Jordan Kerner still remembers that chilly Wednesday afternoon last month when he was asked to stop by the training room.
He passed bare trees and other students on his short walk to the Lasch Football Building, a stroll free of introspection and concern. The rising redshirt sophomore assumed he'd simply receive an update about the bulging disc in his back. Maybe his condition improved; maybe he'd be able to play soon enough. He was feeling better.
The defensive end never imagined he was minutes away from hearing those four words every athlete dreads: Your career is over.
On this early December day, he simply stepped inside the building and headed to the agreed-upon meeting place. The tan-bricked football headquarters was empty, save for a few coaches and staff, but Kerner didn't feel nervous.
Upon arriving, a staff member motioned for him to take a seat. Bill O'Brien and team doctor Wayne Sebastianelli sat aside of him. Much of the medical staff was there. Athletic trainer Tim Bream was the first to speak.
He explained, softly and slowly, that this bulging disc -- a "pop" Kerner felt while rehabbing his torn ACL last year -- was on the verge of rupturing. If he played football, anytime and anywhere, he would almost certainly be putting his future at risk. He would require surgery; future health complications would inevitably result.
"It definitely came out of the blue. To find out you're never going to be able to play again," said Kerner, pausing slightly, "It's a crazy thought."
Kerner was in shock. He came in as a high-level three-star recruit in 2011, and he thought he could have a future on the gridiron. It couldn't end now. Not like this.
The 6-foot-4, 239-pound lineman said the rest of the conversation is cloudy, simply because he remained in a state of complete surprise. O'Brien and Bream sat down with him for a second meeting, explaining his situation in more detail and answering any questions.
O'Brien reassured him he would always have his Penn State scholarship. He could transfer to another school -- maybe another team would clear him medically -- but O'Brien advised against that.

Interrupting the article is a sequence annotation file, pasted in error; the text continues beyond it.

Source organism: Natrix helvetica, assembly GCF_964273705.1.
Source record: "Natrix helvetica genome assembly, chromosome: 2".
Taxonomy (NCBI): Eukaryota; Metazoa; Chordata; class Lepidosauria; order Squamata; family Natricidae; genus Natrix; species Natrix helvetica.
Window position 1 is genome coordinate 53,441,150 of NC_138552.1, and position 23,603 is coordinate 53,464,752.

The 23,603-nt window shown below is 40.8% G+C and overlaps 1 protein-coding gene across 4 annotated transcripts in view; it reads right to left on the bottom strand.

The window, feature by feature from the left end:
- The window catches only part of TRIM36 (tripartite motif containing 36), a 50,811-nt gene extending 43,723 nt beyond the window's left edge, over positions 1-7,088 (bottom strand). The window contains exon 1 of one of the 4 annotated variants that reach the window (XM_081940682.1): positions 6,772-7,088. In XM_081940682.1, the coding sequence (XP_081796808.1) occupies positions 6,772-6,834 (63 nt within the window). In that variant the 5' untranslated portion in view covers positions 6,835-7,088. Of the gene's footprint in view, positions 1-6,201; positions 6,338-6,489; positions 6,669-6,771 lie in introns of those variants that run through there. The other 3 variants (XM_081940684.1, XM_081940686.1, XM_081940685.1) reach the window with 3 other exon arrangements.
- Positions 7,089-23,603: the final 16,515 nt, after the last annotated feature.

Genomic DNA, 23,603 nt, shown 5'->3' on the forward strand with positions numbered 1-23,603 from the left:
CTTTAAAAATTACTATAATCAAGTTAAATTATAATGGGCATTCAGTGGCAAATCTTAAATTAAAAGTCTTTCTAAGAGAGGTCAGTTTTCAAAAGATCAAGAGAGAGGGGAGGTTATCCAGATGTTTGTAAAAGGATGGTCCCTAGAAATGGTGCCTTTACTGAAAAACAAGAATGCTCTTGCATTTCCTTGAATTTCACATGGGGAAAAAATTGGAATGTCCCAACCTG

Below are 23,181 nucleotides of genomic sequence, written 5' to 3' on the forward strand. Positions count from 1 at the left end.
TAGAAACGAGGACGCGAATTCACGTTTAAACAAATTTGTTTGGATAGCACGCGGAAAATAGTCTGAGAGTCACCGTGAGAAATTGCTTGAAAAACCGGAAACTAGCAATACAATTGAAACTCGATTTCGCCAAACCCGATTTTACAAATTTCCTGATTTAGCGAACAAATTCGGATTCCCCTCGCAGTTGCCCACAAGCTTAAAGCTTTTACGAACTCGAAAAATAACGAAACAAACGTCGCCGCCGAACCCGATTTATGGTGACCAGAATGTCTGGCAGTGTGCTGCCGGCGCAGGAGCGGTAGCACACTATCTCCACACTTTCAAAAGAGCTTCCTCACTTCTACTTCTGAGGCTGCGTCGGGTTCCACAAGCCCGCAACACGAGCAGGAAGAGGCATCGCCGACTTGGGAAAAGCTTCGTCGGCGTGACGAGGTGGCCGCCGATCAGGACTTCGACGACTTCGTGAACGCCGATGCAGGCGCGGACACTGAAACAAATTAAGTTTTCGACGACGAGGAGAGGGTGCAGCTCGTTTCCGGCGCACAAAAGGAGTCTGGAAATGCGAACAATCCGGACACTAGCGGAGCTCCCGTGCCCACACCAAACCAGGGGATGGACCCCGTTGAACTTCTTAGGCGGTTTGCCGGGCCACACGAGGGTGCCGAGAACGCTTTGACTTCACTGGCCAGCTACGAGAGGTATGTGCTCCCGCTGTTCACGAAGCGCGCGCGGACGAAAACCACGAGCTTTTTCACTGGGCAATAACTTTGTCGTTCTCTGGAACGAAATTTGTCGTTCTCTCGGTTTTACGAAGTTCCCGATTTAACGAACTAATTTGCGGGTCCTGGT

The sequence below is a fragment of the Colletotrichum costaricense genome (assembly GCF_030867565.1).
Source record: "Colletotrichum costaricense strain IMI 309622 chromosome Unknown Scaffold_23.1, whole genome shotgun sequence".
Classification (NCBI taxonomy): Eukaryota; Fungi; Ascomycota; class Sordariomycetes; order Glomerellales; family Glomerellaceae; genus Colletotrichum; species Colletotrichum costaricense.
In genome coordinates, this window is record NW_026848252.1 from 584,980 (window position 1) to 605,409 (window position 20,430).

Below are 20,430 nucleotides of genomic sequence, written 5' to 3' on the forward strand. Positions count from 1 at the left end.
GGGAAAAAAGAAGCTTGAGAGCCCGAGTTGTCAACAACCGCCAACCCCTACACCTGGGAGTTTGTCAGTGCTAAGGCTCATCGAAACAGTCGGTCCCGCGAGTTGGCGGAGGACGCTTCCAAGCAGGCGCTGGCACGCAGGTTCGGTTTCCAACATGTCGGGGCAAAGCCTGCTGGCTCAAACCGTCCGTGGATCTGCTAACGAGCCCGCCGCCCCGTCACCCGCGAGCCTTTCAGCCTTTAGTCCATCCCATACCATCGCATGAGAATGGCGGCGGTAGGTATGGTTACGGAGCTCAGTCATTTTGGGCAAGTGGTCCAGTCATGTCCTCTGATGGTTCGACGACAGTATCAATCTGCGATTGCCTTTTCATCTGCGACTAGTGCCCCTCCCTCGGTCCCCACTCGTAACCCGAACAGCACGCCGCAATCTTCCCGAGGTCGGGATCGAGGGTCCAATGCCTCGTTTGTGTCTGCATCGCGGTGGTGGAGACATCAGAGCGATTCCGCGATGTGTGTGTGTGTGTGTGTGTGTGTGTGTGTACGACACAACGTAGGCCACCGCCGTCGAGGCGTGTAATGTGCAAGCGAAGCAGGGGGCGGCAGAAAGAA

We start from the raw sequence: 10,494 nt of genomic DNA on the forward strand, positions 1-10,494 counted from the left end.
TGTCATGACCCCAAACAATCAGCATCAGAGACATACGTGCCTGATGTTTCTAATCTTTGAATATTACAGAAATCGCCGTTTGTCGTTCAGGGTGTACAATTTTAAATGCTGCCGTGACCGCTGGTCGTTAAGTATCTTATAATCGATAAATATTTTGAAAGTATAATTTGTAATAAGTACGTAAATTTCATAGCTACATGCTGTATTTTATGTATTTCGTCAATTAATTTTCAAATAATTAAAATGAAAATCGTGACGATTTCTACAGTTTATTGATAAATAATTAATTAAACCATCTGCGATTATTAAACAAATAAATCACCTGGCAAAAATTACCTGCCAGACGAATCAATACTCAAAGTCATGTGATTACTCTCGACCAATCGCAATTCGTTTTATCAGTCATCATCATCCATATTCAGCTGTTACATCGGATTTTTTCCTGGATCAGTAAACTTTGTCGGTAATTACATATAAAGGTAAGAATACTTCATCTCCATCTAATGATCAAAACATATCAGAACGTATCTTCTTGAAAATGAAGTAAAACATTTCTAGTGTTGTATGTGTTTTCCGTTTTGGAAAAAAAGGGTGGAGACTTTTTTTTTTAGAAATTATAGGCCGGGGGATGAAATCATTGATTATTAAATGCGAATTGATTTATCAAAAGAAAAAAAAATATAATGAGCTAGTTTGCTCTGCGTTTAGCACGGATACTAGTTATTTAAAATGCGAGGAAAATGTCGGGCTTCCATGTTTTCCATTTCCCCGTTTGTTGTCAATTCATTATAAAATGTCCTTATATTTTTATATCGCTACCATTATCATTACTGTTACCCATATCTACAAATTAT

Kerner told the coach this was home. And he didn't want to go anywhere else.
"I told him I'll try to do my part and at least do what I can to earn that scholarship," Kerner said. "Coach [Larry] Johnson said I could help on the D-line as a player-coach, so that's what I'm aiming for."
Kerner kept the news from his friends and teammates for a few days -- "I was just trying to deal with it" -- before opening up. He became focused on what was next and tried his best not to look behind him.
"You have to move on," he said. "I can mope about it, you know? But I want to do what's best for me now. That's where my head needs to be."
Kerner revealed publicly last week he wouldn't be returning to the playing field. Comments on his Facebook wall flooded in, and Kerner expressed gratitude for fans and alumni helping put a smile on his face during a trying time.
The sense of shock, grief and disappointment has died down in the last month. The remnants, the "sour taste" he called it, are still there. Kerner acknowledges he hasn't fully overcome that sense of loss yet, the understanding that he'll never record a sack inside Beaver Stadium, that he'll never know what it's like make a tackle while 100,000 fans point and scream in unison.
But that doesn't mean he has to dwell in the meantime. Kerner isn't sure what that player-coach position might entail, but he looks forward to it. His friends on the team tell him they're glad he's staying involved, and Kerner hopes to shift his dream now.
Instead of playing on the gridiron himself, he wants to teach others how to play. He's hoping that shocking moment in December -- and these next few years -- can be the turning point that leads to a future in coaching. With Johnson as a mentor, Kerner said he's trying to maintain a positive outlook.
"Not playing here does have a sour taste, but I'm just glad I had the opportunity to even come here and even try to play. I'm grateful for that even," he said. "But I just want to be able to move on.
"I don't want this to be a bad part of my life. I just want it to turn into the most positive outcome here."